Belock: Good point about many tracks still sounding fresh today. I think a key reason for that is Jackson and co-producer Quincy Jones kept the synthesizers under control, balancing them with real instruments. “Wanna Be Startin’ Somethin’ ” has to be the funkiest song ever without real drums. But the horns on that track do not have that dated ’80s sound. In scanning the credits on the album sleeve for the first time in more than 20 years, there is one on several cuts that I don’t recall seeing on any other record: Synthesizer Arrangement. On some tracks, it goes to Rod Temperton (the composer of the title track); on other cuts it is Jackson himself. While just about every other established artist at that time was getting swallowed up by the new technology, Jackson embraced it but didn’t go overboard. It was a seamless transition. To pick up the discussion from High Fidelity, I’ll nominate “Wanna Be…” for the all-time Side 1, Track 1 list.
Junior: Thriller is both an album of its time and an album for all-time. The use of synthesizers was very much a contemporary move, but as Joe accurately pointed out, Jackson didn’t go crazy with them, and as a result they don’t dominate or make the album sound dated. And when you examine the rhythm components to a key song such as “Billie Jean” — a straight 4/4 drumbeat, with no fancy fills or excessive cymbal crashes, teamed with a movin’, groovin’ bass line — you’re talking about page one from the Motown playbook. Thriller ended up being a fantastic blend of fresh and familiar elements. Many artists have tried to do this, but only a handful have succeeded in terms of cultural impact and commercial success.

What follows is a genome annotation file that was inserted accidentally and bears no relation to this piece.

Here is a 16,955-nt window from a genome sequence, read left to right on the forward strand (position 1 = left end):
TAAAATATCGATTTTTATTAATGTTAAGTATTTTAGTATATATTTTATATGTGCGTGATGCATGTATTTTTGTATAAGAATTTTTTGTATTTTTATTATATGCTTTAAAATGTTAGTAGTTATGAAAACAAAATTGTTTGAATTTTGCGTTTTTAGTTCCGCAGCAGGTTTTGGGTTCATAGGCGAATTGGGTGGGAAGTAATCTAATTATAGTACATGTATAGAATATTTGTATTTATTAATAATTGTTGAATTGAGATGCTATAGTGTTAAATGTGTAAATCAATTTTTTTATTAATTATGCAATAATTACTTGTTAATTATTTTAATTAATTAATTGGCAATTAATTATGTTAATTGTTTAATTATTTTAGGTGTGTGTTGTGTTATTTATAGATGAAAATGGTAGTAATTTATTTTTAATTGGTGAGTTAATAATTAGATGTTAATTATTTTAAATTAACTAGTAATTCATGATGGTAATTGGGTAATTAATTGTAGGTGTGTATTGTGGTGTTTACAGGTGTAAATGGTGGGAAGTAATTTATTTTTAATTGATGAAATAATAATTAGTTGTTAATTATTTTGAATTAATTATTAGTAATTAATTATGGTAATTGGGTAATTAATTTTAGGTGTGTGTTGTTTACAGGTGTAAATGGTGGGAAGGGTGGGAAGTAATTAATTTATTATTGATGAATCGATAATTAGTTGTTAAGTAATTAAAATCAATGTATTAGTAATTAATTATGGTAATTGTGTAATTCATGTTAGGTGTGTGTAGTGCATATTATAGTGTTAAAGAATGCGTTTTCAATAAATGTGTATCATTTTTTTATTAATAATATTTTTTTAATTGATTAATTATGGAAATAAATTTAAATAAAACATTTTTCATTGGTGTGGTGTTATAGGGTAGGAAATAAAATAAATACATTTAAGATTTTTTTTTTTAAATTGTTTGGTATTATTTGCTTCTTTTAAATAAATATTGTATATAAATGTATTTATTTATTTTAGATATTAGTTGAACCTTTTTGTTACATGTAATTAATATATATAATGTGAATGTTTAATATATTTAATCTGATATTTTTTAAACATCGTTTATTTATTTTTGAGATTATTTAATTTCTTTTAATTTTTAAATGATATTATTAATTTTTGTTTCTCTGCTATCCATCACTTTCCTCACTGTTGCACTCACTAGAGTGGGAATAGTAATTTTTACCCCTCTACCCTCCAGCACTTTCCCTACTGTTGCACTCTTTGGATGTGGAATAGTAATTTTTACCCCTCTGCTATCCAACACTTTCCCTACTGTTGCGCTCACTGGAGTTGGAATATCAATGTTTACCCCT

Corby: Chris is right in the fact that few have had the same degree of success following Jackson’s approach. The record industry has tried to copy the success of Thriller, whether it was banking that Jackson could make another classic or even trying to create another Michael Jackson. From Rockwell to Bobby Brown to Justin Timberlake to Chris Brown, they’ve all tried, but nothing will able to top its overall success and achievement. Maybe it’s no wonder MTV hasn’t been able to climb anywhere near as high as it did during Thriller-mania.
Belock: Of course, that list of Michael Jackson copycats eventually included Jackson himself when he got around to making the follow-up, Bad, which unintentionally lived up to its title by consisting of slicker, watered-down versions of the Thriller material. The only innovations Jackson had in him by 1987 were paranoia and self-indulgence (see: “Man in the Mirror,” “Bad” and “Dirty Diana”). It’s hard to imagine an across-the-board blockbuster like Thriller happening today with fragmented audiences, no record stores and MTV turning itself into a nonentity, but listening back 25 years later, Thriller easily earned its ubiquitous place in pop culture in 1982-84. Thriller‘s only failure appears to be losing out to Alice Cooper‘s Welcome to My Nightmare as the best album featuring Vincent Price.
* A new edition of Thriller — featuring remixes by Kanye West, Akon and will.i.am, plus rare/unreleased material and a bonus DVD — is due Feb. 12 via Epic/Legacy.